Turkeys & Presidential Pardons

Turkeys & Presidential Pardons

Food & Drink

Turkeys & Presidential Pardons

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Each year since 1947, shortly before the Thanksgiving holiday, the National Turkey Federation and the Poultry and Egg National Board have presented a turkey to the President of the United States in a White House ceremony. For the first 40 years of the tradition, most presidents apparently made the bird a part of the White House Thanksgiving feast.

One exception occurred in 1963, when President John F. Kennedy, looked at the turkey given to him and said, “Let’s just keep him.”

Pardons began under the first President Bush

The first time a Thanksgiving turkey received an official presidential pardon was in the first year of George H.W. Bush’s presidency in 1989. Presidents Bill Clinton and George W. Bush continued the pardons during their time in the White House, and we expect President Obama to continue the humane tradition of giving the bird a reprieve.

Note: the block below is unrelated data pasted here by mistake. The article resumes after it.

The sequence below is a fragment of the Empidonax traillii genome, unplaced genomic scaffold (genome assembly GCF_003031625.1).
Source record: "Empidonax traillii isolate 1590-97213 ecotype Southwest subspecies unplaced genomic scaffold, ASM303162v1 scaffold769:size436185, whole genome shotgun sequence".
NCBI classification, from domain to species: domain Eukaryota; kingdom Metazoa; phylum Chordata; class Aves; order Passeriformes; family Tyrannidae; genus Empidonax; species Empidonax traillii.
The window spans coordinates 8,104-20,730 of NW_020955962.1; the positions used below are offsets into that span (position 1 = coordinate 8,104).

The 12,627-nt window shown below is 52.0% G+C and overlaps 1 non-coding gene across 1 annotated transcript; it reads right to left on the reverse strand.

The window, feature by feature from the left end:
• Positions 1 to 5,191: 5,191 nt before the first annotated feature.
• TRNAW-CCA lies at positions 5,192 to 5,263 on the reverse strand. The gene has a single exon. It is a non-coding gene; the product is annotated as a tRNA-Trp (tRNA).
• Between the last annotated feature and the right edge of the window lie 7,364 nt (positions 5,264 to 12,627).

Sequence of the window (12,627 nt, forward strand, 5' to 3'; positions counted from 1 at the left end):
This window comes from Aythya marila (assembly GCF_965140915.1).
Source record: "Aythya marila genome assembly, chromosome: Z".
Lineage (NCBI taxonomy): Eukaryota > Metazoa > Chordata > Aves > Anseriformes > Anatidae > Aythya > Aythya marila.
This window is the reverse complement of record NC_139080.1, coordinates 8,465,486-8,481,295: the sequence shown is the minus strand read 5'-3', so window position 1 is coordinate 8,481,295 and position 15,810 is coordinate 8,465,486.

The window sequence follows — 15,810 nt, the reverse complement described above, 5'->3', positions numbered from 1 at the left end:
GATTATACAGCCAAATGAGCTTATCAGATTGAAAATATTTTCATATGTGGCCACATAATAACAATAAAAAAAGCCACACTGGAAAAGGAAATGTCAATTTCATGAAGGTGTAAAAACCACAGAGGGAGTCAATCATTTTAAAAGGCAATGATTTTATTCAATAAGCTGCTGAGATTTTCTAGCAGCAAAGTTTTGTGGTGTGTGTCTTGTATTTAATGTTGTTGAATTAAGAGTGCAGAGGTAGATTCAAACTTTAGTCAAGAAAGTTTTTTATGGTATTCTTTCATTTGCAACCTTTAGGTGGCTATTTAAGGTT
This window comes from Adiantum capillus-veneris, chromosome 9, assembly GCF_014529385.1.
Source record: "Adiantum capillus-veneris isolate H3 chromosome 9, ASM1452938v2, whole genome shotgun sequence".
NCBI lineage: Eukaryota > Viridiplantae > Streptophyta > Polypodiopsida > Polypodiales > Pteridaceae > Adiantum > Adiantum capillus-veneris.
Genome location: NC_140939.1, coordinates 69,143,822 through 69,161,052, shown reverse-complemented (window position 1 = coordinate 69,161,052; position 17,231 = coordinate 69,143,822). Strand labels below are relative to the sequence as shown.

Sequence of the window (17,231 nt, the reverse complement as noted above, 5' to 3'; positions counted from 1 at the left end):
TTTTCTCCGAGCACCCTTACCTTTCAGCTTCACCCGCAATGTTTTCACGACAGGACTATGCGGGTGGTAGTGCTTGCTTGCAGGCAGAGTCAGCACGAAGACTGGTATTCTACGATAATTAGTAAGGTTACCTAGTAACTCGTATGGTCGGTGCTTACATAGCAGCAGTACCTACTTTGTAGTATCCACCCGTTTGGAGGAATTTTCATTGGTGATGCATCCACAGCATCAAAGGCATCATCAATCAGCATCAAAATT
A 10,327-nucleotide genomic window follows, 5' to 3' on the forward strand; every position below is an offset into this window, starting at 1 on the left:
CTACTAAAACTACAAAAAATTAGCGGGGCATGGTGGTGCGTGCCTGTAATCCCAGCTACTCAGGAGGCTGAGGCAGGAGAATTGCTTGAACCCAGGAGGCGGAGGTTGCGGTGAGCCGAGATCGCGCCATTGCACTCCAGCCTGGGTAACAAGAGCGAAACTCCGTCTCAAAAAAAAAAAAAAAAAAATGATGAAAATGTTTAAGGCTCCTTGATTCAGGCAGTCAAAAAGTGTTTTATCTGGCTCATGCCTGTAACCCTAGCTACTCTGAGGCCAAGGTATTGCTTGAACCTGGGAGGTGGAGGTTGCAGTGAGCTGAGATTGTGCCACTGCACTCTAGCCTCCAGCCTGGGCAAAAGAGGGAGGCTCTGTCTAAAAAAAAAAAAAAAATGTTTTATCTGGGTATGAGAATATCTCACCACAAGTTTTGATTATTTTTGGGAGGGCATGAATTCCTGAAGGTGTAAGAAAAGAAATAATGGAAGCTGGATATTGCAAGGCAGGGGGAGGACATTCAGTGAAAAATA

Out of the Frying Pan and Into Disneyland

From 1989 until 2004 each pardoned turkey—and its alternate (chosen just in case the first bird is unable to perform its duties)—were given to Kidwell Farm, a petting zoo at Frying Pan Park in Herndon, Virginia. In 2005 and 2006, the turkeys were flown to Disneyland where they served as honorary grand marshals for Disneyland’s Thanksgiving Day parade. After that, they happily gobble-gobbled the rest of their days away at a Disneyland ranch.

Last November, President Bush gave two turkeys named Pumpkin and Pecan the traditional last-minute reprieve.

The American public was encouraged to vote for the turkeys’ names on the White House web site beginning in 2004, when the winning names were Biscuit and Gravy; 2005’s were Marshmallow and Yam; followed by Flyer and Fryer in 2006, and May and Flower in 2007.

No word yet on whether the Obama administration will continue the turkey naming contest, but we’ll keep checking.

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